Greyhounds - The Truth
The public's general perception of greyhounds is finally changing and improving general awareness and getting people to understand just how gentle and calm these hounds actually are is all part of Accolade's mission.
Here we try to separate some of the facts about the Greyhound
Greyhounds do not require a lot of exercise
The Greyhound may be fast and an incredible athlete but at home they are calm and quiet, often snoozing the day away. As a breed they are generally very laid back. Two fairly short walks on lead everyday is all they require. Other than that, a secure garden at home is an adequate play area for your Greyhound. Greyhounds are not known escape artists, so 6 foot solid fencing is not generally required.
Greyhounds do not find it hard to retire
An ex-racers ideal retirement would be in a loving home, living out the rest of their lives as a lazy family pet. Indeed, they adapt to the life of a family pet with considerable ease. Greyhounds are also quiet dogs who rarely bark and not given to excessive demonstrations.
Greyhounds are very sociable
Greyhounds are by nature gentle creatures who can develop strong relationships with humans. In fact, the Greyhound adores human company.
A greyhound is not too large to live in a small home
Size varies depending on the breeding line but to give a general example, a Greyhound’s height is approximately 25-30 inches and their weight is approximately 28-36 kilos. So yes, the Greyhound is a large dog but light, agile and graceful with it. This breed is not under your feet and does not tend to get in your way every minute of the day. They are often quite happy to just be in the same room with you, most probably snoozing.
They are easily housetrained
Racing Greyhounds are "kennel broken". They have been taught to toilet outside and keep their sleeping areas clean. This knowledge is usually readily transferred to their new lives in the family home.
Greyhounds are good with children
Greyhounds are very gentle and patient animals. However, they do not want to be harassed by anyone, including children. A child to any dog can seem small and annoying. If the Greyhound does feel bothered by a situation, say with an overenthusiastic child, they are more likely to walk away than to snap. Any dog has its limits. Small children must always be supervised when in the company of any breed of dog.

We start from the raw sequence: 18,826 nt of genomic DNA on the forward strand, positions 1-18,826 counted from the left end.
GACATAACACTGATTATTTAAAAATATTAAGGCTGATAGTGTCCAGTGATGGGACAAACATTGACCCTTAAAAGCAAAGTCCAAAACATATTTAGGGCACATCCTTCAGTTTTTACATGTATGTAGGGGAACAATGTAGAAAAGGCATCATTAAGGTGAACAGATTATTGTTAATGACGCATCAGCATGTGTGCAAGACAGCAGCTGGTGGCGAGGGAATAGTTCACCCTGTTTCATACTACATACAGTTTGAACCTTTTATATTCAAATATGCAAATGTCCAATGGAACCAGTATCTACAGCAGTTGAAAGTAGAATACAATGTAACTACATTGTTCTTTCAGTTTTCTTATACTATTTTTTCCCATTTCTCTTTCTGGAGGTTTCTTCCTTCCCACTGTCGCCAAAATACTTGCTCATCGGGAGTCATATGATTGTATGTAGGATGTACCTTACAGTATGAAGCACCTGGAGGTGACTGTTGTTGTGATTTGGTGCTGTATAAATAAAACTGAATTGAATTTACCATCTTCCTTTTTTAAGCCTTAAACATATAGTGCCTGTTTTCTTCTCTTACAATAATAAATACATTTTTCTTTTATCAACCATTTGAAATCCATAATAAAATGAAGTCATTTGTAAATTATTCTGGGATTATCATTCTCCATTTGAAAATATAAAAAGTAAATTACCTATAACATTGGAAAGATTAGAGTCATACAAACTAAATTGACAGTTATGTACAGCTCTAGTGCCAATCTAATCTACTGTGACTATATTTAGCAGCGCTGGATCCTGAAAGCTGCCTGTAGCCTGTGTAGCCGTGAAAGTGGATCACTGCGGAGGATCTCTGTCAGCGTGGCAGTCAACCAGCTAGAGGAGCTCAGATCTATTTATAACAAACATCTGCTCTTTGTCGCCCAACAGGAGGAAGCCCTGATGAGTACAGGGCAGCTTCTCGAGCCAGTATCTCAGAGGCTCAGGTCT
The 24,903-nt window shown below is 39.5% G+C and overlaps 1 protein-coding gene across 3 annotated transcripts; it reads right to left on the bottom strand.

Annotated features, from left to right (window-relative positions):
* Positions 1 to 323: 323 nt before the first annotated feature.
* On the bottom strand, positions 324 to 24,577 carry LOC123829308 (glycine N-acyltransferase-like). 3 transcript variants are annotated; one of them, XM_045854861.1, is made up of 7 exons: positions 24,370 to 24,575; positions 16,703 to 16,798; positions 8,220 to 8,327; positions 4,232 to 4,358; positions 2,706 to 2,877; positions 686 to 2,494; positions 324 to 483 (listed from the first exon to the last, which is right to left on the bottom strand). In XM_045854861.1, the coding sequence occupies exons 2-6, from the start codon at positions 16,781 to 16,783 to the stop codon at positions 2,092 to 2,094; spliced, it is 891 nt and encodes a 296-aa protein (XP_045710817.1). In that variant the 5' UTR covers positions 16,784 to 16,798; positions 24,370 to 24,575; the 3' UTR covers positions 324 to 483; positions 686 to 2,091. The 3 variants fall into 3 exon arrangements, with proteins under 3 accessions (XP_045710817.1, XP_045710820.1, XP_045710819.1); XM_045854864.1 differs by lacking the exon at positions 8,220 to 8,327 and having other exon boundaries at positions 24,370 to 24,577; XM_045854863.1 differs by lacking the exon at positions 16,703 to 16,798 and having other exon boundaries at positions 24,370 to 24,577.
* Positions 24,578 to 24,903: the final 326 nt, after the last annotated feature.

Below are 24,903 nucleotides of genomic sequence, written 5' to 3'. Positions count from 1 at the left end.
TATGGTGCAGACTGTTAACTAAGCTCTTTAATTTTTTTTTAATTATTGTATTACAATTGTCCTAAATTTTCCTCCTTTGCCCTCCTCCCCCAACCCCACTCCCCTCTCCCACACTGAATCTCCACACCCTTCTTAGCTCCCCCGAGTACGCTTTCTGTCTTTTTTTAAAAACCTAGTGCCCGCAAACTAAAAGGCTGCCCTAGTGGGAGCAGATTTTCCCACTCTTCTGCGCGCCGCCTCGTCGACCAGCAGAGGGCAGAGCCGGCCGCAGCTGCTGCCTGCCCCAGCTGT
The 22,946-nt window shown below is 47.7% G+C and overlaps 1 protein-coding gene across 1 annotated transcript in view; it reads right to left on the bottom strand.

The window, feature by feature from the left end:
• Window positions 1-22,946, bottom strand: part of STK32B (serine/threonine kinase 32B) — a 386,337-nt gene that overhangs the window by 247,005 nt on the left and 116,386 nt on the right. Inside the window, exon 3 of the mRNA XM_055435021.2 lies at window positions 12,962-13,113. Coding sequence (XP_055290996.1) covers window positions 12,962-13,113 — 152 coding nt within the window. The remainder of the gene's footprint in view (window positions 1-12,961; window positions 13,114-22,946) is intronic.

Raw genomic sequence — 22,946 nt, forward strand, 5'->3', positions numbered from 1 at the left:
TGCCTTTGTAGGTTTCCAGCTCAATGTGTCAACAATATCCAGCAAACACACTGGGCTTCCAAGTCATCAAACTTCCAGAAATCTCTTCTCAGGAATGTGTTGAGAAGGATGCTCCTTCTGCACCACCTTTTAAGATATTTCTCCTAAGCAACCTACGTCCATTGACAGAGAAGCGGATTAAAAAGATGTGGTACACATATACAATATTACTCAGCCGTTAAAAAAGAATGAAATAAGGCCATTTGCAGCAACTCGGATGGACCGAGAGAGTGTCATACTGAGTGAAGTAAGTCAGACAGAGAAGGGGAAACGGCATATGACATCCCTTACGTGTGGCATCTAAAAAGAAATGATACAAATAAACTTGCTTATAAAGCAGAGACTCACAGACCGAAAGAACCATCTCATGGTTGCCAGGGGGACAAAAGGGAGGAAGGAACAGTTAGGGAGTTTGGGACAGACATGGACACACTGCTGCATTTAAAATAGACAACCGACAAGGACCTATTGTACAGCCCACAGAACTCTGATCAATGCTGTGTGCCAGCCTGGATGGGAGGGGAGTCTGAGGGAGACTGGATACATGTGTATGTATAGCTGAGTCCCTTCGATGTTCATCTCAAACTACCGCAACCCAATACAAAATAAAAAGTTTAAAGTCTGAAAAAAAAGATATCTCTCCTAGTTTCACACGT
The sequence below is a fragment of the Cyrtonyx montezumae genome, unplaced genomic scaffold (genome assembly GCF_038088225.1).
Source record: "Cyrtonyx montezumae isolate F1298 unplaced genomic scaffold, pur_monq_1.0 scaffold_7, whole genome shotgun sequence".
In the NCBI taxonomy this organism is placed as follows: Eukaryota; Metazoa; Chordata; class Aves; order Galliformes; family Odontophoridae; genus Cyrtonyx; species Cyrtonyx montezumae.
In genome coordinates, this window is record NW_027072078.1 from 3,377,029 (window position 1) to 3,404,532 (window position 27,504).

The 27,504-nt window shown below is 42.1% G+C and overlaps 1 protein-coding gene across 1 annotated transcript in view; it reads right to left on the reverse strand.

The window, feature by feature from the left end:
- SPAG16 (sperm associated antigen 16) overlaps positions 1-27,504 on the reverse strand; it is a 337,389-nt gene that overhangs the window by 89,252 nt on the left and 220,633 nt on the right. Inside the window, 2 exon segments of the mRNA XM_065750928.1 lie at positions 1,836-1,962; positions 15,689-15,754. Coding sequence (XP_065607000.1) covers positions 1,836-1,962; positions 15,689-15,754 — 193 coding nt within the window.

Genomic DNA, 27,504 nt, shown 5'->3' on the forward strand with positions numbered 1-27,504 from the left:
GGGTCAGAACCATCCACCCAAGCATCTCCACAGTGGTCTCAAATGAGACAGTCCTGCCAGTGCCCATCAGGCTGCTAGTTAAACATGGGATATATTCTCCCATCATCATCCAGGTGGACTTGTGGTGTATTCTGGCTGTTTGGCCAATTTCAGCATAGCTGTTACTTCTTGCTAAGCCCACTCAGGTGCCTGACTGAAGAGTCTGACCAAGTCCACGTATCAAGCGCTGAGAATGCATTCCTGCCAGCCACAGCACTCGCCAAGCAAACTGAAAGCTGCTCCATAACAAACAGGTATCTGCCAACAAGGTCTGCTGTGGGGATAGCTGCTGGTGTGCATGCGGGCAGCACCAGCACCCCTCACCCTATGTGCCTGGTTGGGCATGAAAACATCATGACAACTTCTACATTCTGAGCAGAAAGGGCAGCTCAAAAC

Most Greyhounds have been trained to walk on lead. They prefer to walk on a slack lead. For dogs of their size they are unusually easy to handle. They can be the perfect dog for the infirm and elderly for this very reason.
There is a Greyhound to suit everyone
As a breed, Greyhounds are gentle, affectionate and remarkably calm in temperament. Greyhounds make ideal companions for the elderly. They are very quiet in the home and do not bark and rush around. The discipline of kennel life stands them in very good stead. Many Greyhounds make excellent PAT dogs or other therapy dogs, giving companionship and love to people in nursing homes or people with disabilities.
The characteristics of the Greyhound mean that they have become the pet of choice among an increasing number of people. Greyhounds are quiet, unassuming companions who require and demand very little.
Greyhounds are typically 2-5 years of age when they retire and have an average life span of 12-14 years.